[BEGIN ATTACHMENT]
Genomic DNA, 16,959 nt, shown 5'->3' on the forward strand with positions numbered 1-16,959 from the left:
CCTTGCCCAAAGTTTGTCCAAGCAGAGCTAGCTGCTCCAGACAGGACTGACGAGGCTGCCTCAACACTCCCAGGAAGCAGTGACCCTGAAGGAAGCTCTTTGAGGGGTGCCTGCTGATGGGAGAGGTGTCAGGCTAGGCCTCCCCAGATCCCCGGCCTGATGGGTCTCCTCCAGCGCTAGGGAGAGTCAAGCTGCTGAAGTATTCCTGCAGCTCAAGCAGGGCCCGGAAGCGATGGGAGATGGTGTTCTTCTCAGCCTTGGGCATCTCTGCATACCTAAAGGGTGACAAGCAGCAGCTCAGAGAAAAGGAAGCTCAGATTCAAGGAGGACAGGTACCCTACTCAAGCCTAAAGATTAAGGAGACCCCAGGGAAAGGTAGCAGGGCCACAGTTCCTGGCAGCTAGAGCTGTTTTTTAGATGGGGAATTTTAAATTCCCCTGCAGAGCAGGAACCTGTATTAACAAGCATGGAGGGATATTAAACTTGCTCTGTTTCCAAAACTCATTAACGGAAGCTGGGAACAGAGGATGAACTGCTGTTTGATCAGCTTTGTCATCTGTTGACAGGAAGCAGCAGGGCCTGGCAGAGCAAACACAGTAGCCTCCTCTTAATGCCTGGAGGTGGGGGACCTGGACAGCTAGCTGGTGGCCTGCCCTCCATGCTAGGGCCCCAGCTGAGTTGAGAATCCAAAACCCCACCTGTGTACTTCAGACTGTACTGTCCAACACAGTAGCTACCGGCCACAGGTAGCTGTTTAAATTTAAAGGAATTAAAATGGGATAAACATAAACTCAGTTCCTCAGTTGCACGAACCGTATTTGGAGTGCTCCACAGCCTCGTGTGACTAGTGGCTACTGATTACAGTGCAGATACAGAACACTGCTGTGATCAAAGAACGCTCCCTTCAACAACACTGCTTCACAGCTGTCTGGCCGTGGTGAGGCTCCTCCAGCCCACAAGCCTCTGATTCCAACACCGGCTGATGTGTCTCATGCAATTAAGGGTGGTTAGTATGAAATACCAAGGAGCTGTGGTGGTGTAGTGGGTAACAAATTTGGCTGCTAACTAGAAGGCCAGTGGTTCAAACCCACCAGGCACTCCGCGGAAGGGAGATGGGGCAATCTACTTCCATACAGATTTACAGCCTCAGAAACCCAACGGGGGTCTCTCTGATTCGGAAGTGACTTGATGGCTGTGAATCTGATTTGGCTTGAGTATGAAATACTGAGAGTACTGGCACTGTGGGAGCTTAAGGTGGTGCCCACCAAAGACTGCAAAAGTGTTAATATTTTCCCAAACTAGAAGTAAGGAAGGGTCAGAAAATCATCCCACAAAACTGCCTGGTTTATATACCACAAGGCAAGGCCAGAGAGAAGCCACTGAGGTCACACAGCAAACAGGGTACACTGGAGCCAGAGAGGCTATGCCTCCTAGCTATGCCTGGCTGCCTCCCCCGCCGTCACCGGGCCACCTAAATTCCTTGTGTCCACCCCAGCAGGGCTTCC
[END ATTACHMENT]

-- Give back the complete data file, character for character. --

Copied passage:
Genomic DNA, 16,959 nt, shown 5'->3' on the forward strand with positions numbered 1-16,959 from the left:
CCTTGCCCAAAGTTTGTCCAAGCAGAGCTAGCTGCTCCAGACAGGACTGACGAGGCTGCCTCAACACTCCCAGGAAGCAGTGACCCTGAAGGAAGCTCTTTGAGGGGTGCCTGCTGATGGGAGAGGTGTCAGGCTAGGCCTCCCCAGATCCCCGGCCTGATGGGTCTCCTCCAGCGCTAGGGAGAGTCAAGCTGCTGAAGTATTCCTGCAGCTCAAGCAGGGCCCGGAAGCGATGGGAGATGGTGTTCTTCTCAGCCTTGGGCATCTCTGCATACCTAAAGGGTGACAAGCAGCAGCTCAGAGAAAAGGAAGCTCAGATTCAAGGAGGACAGGTACCCTACTCAAGCCTAAAGATTAAGGAGACCCCAGGGAAAGGTAGCAGGGCCACAGTTCCTGGCAGCTAGAGCTGTTTTTTAGATGGGGAATTTTAAATTCCCCTGCAGAGCAGGAACCTGTATTAACAAGCATGGAGGGATATTAAACTTGCTCTGTTTCCAAAACTCATTAACGGAAGCTGGGAACAGAGGATGAACTGCTGTTTGATCAGCTTTGTCATCTGTTGACAGGAAGCAGCAGGGCCTGGCAGAGCAAACACAGTAGCCTCCTCTTAATGCCTGGAGGTGGGGGACCTGGACAGCTAGCTGGTGGCCTGCCCTCCATGCTAGGGCCCCAGCTGAGTTGAGAATCCAAAACCCCACCTGTGTACTTCAGACTGTACTGTCCAACACAGTAGCTACCGGCCACAGGTAGCTGTTTAAATTTAAAGGAATTAAAATGGGATAAACATAAACTCAGTTCCTCAGTTGCACGAACCGTATTTGGAGTGCTCCACAGCCTCGTGTGACTAGTGGCTACTGATTACAGTGCAGATACAGAACACTGCTGTGATCAAAGAACGCTCCCTTCAACAACACTGCTTCACAGCTGTCTGGCCGTGGTGAGGCTCCTCCAGCCCACAAGCCTCTGATTCCAACACCGGCTGATGTGTCTCATGCAATTAAGGGTGGTTAGTATGAAATACCAAGGAGCTGTGGTGGTGTAGTGGGTAACAAATTTGGCTGCTAACTAGAAGGCCAGTGGTTCAAACCCACCAGGCACTCCGCGGAAGGGAGATGGGGCAATCTACTTCCATACAGATTTACAGCCTCAGAAACCCAACGGGGGTCTCTCTGATTCGGAAGTGACTTGATGGCTGTGAATCTGATTTGGCTTGAGTATGAAATACTGAGAGTACTGGCACTGTGGGAGCTTAAGGTGGTGCCCACCAAAGACTGCAAAAGTGTTAATATTTTCCCAAACTAGAAGTAAGGAAGGGTCAGAAAATCATCCCACAAAACTGCCTGGTTTATATACCACAAGGCAAGGCCAGAGAGAAGCCACTGAGGTCACACAGCAAACAGGGTACACTGGAGCCAGAGAGGCTATGCCTCCTAGCTATGCCTGGCTGCCTCCCCCGCCGTCACCGGGCCACCTAAATTCCTTGTGTCCACCCCAGCAGGGCTTCC